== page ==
The magnitude 8.8 earthquake that struck Chile in February of 2010 was the sixth largest quake on record since 1900, and it caused an estimated $30 billion in damage (the country has a $164 billion economy). But that didn’t stop the Chilean market from gaining 28% over the past year.
And while GDP contracted 2% following the disaster, it didn’t stop the Chilean economy from growing 5.2% last year, the fastest pace in 5 years.
And now Chile is expanding at an even faster speed: GDP rose 9.8% in the first quarter this year – the fastest pace in 15 years.
But it’s not just that Chile has managed to recently outpace other major Latin American economies. And it’s not just that Chile is expected to post the third fastest growth (at 5.9%) in South America this year (behind Peru and Argentina, according to the IMF).
It’s about the advances behind the numbers. On the most recent Forbes Best Countries for Business list, Chile ranked #6 for market performance, #7 for trade freedom (the country currently has 57 regional or bilateral trade agreements)…and #1 in personal freedom.
Freedom matters. Economic freedom allowed Chile to withstand the global economic downturn. And the country has made improvements in business freedom, fiscal freedom and monetary freedom, according to the Heritage Foundation 2011 Index of Economic Freedom. The country now ranks 11th in the world in overall economic freedom.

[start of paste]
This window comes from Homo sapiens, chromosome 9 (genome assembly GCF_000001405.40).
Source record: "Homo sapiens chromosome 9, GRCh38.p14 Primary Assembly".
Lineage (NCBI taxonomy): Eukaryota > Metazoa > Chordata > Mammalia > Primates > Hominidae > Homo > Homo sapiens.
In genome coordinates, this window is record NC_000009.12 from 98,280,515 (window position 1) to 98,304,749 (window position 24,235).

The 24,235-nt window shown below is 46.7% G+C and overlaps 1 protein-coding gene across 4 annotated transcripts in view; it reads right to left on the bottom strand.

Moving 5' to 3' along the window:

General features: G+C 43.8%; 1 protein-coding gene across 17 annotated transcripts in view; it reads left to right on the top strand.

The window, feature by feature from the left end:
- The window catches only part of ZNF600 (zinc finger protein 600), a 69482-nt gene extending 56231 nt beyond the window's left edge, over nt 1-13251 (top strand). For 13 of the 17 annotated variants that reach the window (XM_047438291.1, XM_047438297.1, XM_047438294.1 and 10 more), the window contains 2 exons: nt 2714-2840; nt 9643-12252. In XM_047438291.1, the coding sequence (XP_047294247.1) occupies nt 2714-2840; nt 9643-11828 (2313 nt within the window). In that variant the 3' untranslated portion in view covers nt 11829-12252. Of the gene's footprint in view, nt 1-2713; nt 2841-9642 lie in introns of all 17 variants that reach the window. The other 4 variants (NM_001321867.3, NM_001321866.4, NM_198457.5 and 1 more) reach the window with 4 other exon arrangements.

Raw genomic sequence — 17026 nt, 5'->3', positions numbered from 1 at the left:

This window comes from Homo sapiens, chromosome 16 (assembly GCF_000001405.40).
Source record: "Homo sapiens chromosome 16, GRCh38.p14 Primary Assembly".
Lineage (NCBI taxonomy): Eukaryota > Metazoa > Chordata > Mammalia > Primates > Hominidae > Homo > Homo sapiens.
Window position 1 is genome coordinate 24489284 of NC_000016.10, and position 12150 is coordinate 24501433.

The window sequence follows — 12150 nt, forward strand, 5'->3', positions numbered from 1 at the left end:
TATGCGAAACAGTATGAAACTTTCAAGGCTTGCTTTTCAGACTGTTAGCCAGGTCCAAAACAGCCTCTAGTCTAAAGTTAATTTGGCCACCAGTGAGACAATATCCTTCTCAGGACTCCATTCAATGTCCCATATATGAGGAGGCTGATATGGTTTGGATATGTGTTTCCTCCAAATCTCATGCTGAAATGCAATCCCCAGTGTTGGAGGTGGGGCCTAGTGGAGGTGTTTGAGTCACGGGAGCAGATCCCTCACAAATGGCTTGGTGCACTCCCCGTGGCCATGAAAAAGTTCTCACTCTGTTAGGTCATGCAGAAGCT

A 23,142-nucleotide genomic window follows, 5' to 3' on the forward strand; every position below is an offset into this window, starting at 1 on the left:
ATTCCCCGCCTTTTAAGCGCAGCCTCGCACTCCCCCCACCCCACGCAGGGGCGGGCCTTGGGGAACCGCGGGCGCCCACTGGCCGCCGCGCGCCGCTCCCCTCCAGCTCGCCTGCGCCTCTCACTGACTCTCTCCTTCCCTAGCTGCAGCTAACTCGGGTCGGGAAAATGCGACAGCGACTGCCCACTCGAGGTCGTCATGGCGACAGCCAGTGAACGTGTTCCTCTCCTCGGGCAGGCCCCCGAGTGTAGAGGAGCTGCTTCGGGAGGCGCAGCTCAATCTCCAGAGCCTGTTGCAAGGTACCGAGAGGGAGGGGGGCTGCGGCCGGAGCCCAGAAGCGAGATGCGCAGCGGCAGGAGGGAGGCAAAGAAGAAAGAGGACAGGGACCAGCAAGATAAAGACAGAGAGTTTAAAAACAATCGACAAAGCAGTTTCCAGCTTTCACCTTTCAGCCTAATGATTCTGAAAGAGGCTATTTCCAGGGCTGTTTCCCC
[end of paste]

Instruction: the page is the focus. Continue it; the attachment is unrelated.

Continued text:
That’s not to say there aren’t problems. The pace of growth has caused concern that the economy is overheating. And consumer prices are expected to rise 3.6% this year (according to the IMF), making inflationary fears a common dialogue: “excess demand in Chile is the highest in Latin America. That excess demand is being accommodated in two ways: inflation and exports”, according to Moody’s Analytics.
In reality, those fears may be overblown. The Chilean central bank has an official target of 3% annual inflation, plus or minus 1% over a one-year horizon…meaning inflation expectations are not totally out of line. And core inflation (excluding food and energy) rose .3% last month.
And the government isn’t worried; the central bank’s chief economist told a recent conference that growth is not leading to excessive inflationary pressure (even though the bank projected that inflation may reach 4.3% by December).
The bottom line: Chile is the world’s largest copper exporter. And it is South America’s fifth largest economy. And it ranks fifth on the soundness of its banks in the World Economic Forum’s Global Competitiveness Report. And today it ranks among top performers based on relative strength in a portfolio of emerging markets.
Indicators for iShares MSCI Chile Investable Market Index Fund (ECH) recently signaled a buy; the fund is up 38% over the past year, and is currently in a long-term upward trend. A cautionary note: this fund is not heavily traded, so watch the spread carefully.